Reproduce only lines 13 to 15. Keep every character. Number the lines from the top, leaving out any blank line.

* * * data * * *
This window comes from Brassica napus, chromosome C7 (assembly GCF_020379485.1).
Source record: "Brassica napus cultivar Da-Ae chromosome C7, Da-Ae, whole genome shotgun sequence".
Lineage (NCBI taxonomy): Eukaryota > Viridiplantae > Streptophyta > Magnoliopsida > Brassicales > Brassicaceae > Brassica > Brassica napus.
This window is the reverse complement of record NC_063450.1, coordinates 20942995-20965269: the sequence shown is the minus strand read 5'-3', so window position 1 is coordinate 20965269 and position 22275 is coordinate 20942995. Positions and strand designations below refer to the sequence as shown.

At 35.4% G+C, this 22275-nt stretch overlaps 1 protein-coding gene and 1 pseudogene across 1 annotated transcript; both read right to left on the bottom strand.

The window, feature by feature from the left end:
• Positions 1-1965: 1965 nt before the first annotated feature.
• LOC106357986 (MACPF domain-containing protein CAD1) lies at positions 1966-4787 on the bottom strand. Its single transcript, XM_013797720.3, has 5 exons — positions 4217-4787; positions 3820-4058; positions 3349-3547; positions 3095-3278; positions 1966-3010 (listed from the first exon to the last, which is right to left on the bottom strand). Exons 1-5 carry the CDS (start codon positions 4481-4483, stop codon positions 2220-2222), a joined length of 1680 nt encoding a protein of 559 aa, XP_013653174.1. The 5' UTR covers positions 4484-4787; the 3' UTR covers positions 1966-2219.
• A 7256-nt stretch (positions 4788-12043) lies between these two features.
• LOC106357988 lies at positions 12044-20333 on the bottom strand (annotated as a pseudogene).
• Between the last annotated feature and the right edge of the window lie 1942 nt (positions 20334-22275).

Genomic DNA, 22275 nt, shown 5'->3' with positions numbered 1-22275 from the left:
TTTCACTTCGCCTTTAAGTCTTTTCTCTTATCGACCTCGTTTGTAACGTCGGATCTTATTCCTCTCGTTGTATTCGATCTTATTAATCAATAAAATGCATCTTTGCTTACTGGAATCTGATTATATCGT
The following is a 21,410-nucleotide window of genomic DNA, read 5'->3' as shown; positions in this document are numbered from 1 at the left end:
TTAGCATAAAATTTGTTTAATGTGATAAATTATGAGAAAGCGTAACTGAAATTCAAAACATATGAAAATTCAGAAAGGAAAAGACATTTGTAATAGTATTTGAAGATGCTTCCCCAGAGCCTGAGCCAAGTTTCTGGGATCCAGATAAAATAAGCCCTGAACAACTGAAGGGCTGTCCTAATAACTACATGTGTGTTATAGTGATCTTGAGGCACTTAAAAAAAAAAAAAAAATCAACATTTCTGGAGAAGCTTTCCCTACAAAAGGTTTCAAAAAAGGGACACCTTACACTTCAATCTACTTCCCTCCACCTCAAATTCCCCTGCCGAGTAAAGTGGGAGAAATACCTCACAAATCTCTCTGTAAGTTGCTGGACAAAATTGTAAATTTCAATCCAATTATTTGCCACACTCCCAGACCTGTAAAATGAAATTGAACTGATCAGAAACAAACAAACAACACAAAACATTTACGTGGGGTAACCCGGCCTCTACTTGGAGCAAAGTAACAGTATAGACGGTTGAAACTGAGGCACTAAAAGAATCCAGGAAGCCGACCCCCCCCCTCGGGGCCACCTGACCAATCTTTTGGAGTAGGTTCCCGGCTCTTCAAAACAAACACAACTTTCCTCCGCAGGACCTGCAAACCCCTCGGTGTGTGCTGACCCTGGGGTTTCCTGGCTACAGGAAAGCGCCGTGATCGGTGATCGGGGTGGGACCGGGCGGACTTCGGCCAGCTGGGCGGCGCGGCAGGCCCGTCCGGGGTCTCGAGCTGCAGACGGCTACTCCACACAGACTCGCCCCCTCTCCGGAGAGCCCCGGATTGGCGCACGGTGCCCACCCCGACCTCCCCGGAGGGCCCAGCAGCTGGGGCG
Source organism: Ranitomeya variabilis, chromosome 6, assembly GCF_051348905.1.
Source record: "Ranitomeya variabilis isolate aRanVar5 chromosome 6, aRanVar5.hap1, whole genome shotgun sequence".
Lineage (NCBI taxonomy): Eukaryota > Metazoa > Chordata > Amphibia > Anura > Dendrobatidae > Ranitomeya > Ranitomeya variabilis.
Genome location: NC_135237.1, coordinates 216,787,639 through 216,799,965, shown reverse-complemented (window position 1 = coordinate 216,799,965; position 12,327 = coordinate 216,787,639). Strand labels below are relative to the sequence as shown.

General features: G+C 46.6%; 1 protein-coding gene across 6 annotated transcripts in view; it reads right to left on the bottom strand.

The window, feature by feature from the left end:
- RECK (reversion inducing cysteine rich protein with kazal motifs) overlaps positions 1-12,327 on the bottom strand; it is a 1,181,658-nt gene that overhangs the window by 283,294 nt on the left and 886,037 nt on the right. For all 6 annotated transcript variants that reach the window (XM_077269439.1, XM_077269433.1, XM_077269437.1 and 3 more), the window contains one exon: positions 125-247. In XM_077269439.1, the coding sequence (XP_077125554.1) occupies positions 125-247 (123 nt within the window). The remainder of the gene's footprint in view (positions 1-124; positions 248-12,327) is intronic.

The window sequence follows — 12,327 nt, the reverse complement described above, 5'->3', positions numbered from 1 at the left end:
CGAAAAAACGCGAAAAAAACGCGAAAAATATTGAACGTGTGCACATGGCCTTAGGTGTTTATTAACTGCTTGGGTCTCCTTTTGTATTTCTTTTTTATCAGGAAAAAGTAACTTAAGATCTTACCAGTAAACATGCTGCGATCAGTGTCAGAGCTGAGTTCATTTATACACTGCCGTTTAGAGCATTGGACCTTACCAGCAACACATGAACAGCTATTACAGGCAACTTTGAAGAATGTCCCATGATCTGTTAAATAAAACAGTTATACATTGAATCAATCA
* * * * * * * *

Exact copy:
TTTCACTTCGCCTTTAAGTCTTTTCTCTTATCGACCTCGTTTGTAACGTCGGATCTTATTCCTCTCGTTGTATTCGATCTTATTAATCAATAAAATGCATCTTTGCTTACTGGAATCTGATTATATCGT
The following is a 21,410-nucleotide window of genomic DNA, read 5'->3' as shown; positions in this document are numbered from 1 at the left end:
TTAGCATAAAATTTGTTTAATGTGATAAATTATGAGAAAGCGTAACTGAAATTCAAAACATATGAAAATTCAGAAAGGAAAAGACATTTGTAATAGTATTTGAAGATGCTTCCCCAGAGCCTGAGCCAAGTTTCTGGGATCCAGATAAAATAAGCCCTGAACAACTGAAGGGCTGTCCTAATAACTACATGTGTGTTATAGTGATCTTGAGGCACTTAAAAAAAAAAAAAAAATCAACATTTCTGGAGAAGCTTTCCCTACAAAAGGTTTCAAAAAAGGGACACCTTACACTTCAATCTACTTCCCTCCACCTCAAATTCCCCTGCCGAGTAAAGTGGGAGAAATACCTCACAAATCTCTCTGTAAGTTGCTGGACAAAATTGTAAATTTCAATCCAATTATTTGCCACACTCCCAGACCTGTAAAATGAAATTGAACTGATCAGAAACAAACAAACAACACAAAACATTTACGTGGGGTAACCCGGCCTCTACTTGGAGCAAAGTAACAGTATAGACGGTTGAAACTGAGGCACTAAAAGAATCCAGGAAGCCGACCCCCCCCCTCGGGGCCACCTGACCAATCTTTTGGAGTAGGTTCCCGGCTCTTCAAAACAAACACAACTTTCCTCCGCAGGACCTGCAAACCCCTCGGTGTGTGCTGACCCTGGGGTTTCCTGGCTACAGGAAAGCGCCGTGATCGGTGATCGGGGTGGGACCGGGCGGACTTCGGCCAGCTGGGCGGCGCGGCAGGCCCGTCCGGGGTCTCGAGCTGCAGACGGCTACTCCACACAGACTCGCCCCCTCTCCGGAGAGCCCCGGATTGGCGCACGGTGCCCACCCCGACCTCCCCGGAGGGCCCAGCAGCTGGGGCG